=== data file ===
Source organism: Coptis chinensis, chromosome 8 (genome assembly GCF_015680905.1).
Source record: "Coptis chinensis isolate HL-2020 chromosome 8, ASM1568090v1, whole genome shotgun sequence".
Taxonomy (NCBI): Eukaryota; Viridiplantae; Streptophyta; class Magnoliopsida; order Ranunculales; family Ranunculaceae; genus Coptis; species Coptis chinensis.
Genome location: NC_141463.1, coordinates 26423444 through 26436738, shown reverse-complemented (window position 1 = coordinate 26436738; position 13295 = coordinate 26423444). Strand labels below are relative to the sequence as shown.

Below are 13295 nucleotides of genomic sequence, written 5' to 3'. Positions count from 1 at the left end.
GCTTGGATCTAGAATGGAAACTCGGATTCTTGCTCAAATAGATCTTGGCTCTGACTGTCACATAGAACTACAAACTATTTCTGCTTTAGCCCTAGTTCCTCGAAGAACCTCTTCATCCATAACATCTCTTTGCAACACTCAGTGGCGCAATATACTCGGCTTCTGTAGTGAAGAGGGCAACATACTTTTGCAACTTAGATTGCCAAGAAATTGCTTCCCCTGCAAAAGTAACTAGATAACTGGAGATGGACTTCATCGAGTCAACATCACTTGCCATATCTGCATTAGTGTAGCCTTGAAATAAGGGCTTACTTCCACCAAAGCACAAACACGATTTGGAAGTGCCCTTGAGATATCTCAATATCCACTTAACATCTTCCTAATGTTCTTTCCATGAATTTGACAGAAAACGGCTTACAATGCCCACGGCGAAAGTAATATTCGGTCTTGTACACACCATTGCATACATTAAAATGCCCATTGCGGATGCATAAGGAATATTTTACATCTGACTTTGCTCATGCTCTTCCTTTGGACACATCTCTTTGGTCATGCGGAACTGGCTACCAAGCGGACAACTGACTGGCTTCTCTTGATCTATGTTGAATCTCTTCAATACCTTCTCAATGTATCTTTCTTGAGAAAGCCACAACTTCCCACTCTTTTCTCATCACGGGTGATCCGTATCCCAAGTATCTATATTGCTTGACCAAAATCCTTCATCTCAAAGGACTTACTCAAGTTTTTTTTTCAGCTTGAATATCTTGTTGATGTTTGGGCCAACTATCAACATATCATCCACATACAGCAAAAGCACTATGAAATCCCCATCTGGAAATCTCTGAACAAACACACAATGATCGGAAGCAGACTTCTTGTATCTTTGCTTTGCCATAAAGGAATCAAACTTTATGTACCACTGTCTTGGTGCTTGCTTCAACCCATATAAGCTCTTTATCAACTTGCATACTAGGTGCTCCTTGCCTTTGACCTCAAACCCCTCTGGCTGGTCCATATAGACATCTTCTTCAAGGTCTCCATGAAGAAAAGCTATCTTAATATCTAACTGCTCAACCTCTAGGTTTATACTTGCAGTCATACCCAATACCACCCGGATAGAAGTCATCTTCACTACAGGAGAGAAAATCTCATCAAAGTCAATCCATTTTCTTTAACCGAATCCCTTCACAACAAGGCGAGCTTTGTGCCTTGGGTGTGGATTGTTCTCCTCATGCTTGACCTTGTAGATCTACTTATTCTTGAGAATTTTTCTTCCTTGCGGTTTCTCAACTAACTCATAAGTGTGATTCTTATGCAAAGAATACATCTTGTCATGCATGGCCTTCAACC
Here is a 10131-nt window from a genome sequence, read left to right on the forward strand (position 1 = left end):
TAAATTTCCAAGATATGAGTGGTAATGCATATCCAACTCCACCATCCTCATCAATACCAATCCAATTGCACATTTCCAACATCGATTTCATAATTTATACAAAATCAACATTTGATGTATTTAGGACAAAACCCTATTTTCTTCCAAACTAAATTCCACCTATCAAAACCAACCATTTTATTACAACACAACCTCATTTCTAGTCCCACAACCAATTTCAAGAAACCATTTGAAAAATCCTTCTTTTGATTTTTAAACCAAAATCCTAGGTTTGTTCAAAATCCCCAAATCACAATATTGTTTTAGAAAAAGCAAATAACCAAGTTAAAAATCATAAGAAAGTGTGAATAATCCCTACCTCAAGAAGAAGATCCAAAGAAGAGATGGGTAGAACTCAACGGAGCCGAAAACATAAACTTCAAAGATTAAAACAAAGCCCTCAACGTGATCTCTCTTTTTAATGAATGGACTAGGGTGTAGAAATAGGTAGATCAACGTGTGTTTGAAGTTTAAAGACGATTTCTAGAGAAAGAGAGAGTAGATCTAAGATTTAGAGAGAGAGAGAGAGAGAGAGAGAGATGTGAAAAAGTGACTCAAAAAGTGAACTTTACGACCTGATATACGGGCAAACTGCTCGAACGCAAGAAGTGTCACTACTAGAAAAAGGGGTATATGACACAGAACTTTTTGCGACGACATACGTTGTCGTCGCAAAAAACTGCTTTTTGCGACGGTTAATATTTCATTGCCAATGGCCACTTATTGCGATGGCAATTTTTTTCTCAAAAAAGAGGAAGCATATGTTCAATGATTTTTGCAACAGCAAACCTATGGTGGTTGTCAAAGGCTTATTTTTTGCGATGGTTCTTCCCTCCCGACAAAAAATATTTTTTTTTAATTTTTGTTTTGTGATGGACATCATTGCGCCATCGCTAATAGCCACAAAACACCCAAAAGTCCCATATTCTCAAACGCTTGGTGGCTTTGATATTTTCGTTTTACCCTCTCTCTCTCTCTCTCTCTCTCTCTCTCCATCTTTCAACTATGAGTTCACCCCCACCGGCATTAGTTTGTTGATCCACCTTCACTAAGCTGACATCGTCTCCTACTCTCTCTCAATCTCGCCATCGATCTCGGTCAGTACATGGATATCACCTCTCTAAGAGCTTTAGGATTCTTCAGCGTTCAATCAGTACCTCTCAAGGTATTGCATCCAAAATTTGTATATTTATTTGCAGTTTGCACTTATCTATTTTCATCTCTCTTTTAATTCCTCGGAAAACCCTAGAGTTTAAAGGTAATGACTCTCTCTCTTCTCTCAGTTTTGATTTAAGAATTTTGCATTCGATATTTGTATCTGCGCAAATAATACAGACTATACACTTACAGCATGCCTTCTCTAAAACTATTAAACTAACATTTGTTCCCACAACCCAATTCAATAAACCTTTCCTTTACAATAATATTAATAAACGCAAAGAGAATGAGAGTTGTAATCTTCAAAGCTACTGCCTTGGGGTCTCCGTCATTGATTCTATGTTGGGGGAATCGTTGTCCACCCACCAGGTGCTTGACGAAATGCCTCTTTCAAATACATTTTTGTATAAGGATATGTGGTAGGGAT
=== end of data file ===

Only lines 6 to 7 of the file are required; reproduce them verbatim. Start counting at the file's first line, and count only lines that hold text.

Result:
GCTTGGATCTAGAATGGAAACTCGGATTCTTGCTCAAATAGATCTTGGCTCTGACTGTCACATAGAACTACAAACTATTTCTGCTTTAGCCCTAGTTCCTCGAAGAACCTCTTCATCCATAACATCTCTTTGCAACACTCAGTGGCGCAATATACTCGGCTTCTGTAGTGAAGAGGGCAACATACTTTTGCAACTTAGATTGCCAAGAAATTGCTTCCCCTGCAAAAGTAACTAGATAACTGGAGATGGACTTCATCGAGTCAACATCACTTGCCATATCTGCATTAGTGTAGCCTTGAAATAAGGGCTTACTTCCACCAAAGCACAAACACGATTTGGAAGTGCCCTTGAGATATCTCAATATCCACTTAACATCTTCCTAATGTTCTTTCCATGAATTTGACAGAAAACGGCTTACAATGCCCACGGCGAAAGTAATATTCGGTCTTGTACACACCATTGCATACATTAAAATGCCCATTGCGGATGCATAAGGAATATTTTACATCTGACTTTGCTCATGCTCTTCCTTTGGACACATCTCTTTGGTCATGCGGAACTGGCTACCAAGCGGACAACTGACTGGCTTCTCTTGATCTATGTTGAATCTCTTCAATACCTTCTCAATGTATCTTTCTTGAGAAAGCCACAACTTCCCACTCTTTTCTCATCACGGGTGATCCGTATCCCAAGTATCTATATTGCTTGACCAAAATCCTTCATCTCAAAGGACTTACTCAAGTTTTTTTTTCAGCTTGAATATCTTGTTGATGTTTGGGCCAACTATCAACATATCATCCACATACAGCAAAAGCACTATGAAATCCCCATCTGGAAATCTCTGAACAAACACACAATGATCGGAAGCAGACTTCTTGTATCTTTGCTTTGCCATAAAGGAATCAAACTTTATGTACCACTGTCTTGGTGCTTGCTTCAACCCATATAAGCTCTTTATCAACTTGCATACTAGGTGCTCCTTGCCTTTGACCTCAAACCCCTCTGGCTGGTCCATATAGACATCTTCTTCAAGGTCTCCATGAAGAAAAGCTATCTTAATATCTAACTGCTCAACCTCTAGGTTTATACTTGCAGTCATACCCAATACCACCCGGATAGAAGTCATCTTCACTACAGGAGAGAAAATCTCATCAAAGTCAATCCATTTTCTTTAACCGAATCCCTTCACAACAAGGCGAGCTTTGTGCCTTGGGTGTGGATTGTTCTCCTCATGCTTGACCTTGTAGATCTACTTATTCTTGAGAATTTTTCTTCCTTGCGGTTTCTCAACTAACTCATAAGTGTGATTCTTATGCAAAGAATACATCTTGTCATGCATGGCCTTCAACC
Here is a 10131-nt window from a genome sequence, read left to right on the forward strand (position 1 = left end):